Forest disturbance dynamics within northern hardwood forests in Northeastern North America are dominated by infrequent, low intensity tree fall gaps caused by wind, disease, and insects [12,13,14,15]. In many cases, these gaps provide opportunities for understory vegetation development not afforded by dense, close-canopied forest conditions due to the variety of resource conditions occurring across the gap environment [16,17,18] and the diversity of microhabitat conditions created by disturbance processes [19,20,21]. The response of understory vegetation to natural and harvest gaps of varying sizes has been well-studied [22,23,24,25,26]; however, the findings from this work are inconsistent. For example, several studies have documented differences in species abundance and composition across varying gaps sizes, whereas other work has found no difference in understory plant communities between gaps and intact forest [27,28,29,30,31]. Reasons for these differences may include the varying gap sizes studied, the intensity of forest disturbance, and the condition of the forests studied (i.e., old-growth versus managed second-growth forests).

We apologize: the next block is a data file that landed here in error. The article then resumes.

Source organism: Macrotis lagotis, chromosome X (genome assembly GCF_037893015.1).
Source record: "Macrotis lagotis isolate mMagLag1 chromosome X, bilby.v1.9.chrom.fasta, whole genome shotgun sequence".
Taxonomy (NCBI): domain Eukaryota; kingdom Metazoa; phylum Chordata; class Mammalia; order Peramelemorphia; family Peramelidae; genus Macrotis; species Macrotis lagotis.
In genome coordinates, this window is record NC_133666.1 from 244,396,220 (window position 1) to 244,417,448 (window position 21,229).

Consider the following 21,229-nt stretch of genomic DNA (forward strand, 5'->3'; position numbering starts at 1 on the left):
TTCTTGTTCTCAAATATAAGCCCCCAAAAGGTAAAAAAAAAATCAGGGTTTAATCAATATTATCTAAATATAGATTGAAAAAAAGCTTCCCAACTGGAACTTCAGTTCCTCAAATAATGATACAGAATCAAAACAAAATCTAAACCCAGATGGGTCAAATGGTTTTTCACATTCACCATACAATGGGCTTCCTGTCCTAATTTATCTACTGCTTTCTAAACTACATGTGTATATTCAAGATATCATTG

Inconsistencies between studies regarding the response of understory vegetation to canopy gaps has also been documented within a given forest type. For example, understory vegetation density differed between gaps and intact forest within northern hardwood forests of Northeastern USA [24]; however, investigations within the same forest type in the upper Great Lakes region have generated mixed results dependent on forest condition. In particular, no compositional differences between small gaps and intact forest conditions were detected in uneven-aged northern hardwood forests in the Upper Peninsula of Michigan [28], whereas species diversity was greater in canopy gaps relative to intact forests in second-growth stands in Northern Wisconsin [26]. Nonetheless, even where differences were not detected, Shields and Webster (2007) concluded that gaps provide opportunities for the regeneration of species absent from intact forest, particularly Sanguinaria canadensis L. (bloodroot), Impatiens capensis Meerb. (jewelweed), and Rubus idaeus L. (red raspberry). As such, the use of harvest gaps patterned after natural canopy gaps may provide an opportunity to enhance and restore understory plant richness in managed northern hardwood forest systems.